Now, while this is not a detection based signal system, it is a nice way to make the signals change on their own and add some interest to your layout. In an operations sense, my layout will likely only ever see one operator so detection signaling is not necessary, these automated signals allow me to have to watch the signals and occasionally stop for a signal. It is a cheap and easy way to add a little more excitement to your layout. 

That concludes the fifth installment of the Thompson River route blog. There is not a lot left to do on the route with only one more tunnel to plaster, paint, and scenic. Beyond that I will complete the east hill section and helper station. There will be a blog showing the completion of this project with some good train action along the way. ~~Tyler Fedoroshyn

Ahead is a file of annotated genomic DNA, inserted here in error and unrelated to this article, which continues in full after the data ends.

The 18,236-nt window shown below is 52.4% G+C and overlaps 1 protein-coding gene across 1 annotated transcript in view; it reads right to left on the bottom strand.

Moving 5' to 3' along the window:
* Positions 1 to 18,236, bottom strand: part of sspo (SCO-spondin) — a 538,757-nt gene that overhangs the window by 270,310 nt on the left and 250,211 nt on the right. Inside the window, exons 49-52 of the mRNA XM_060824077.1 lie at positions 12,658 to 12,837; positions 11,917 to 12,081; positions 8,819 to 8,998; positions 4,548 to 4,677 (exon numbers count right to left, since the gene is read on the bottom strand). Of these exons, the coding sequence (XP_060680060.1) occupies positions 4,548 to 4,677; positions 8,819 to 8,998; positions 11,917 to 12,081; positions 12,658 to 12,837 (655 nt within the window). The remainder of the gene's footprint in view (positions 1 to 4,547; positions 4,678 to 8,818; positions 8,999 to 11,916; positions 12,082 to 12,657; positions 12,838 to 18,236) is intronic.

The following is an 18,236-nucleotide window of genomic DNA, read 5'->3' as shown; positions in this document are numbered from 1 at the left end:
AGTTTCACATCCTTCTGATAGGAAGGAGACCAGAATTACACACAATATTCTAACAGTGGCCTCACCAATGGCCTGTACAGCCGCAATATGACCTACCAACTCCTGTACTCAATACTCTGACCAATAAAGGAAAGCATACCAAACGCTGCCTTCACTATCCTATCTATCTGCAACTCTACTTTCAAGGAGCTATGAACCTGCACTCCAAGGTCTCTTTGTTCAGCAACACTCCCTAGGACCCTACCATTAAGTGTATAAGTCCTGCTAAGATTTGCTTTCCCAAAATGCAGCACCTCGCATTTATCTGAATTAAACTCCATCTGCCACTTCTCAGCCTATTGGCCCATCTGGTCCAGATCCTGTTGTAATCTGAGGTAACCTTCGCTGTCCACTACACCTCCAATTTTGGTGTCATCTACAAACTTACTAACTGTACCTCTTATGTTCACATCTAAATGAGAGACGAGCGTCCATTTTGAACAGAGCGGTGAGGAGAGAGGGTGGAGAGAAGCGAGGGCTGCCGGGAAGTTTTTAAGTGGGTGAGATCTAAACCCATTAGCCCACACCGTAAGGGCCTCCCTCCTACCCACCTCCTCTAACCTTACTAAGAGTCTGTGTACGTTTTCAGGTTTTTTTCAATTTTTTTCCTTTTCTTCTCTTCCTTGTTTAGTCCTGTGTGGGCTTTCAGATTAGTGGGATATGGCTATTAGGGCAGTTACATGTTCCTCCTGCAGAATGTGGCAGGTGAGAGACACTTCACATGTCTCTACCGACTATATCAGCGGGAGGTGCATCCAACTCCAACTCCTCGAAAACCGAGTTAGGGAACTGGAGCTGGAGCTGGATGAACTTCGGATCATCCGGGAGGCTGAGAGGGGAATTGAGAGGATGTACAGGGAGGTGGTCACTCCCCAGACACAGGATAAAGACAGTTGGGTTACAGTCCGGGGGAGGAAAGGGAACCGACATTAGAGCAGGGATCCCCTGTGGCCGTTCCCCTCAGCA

Thursday, 6 June 2013

What's Going On At Chinook & Hobby West in June 2013?

We have many things going on this month. 

  • Our Store hours changed in May 2013 for the summer

    • We just released our June issue of The Chinook Breeze (Click Here to read it!). 
    • There is a Learn to Decal class June 8 (Click Here to sign up)
    • Tomorrow is the next installment of Tyler's Blog on the progress of his layout
    • Father's Day Contest (Click Here to Enter)
    • We have NEW Product Lines: Rozzers, Techtronics, Remote Control
    • Our North location is having a Gigantic G Scale Sale! All G Scale is 25% off 
    • We have a couple large train collections coming in mid-June
    • And So Much More!
    Make sure to Like us on Facebook, Follow us on Twitter, Check us out on Pinterest, Bookmark our Blog, and of course Visit our Website often so you don't miss out on What's Happening at Chinook & Hobby West.

    Thank you for reading and following our blog and we hope to hear from you, or better yet, See You Soon!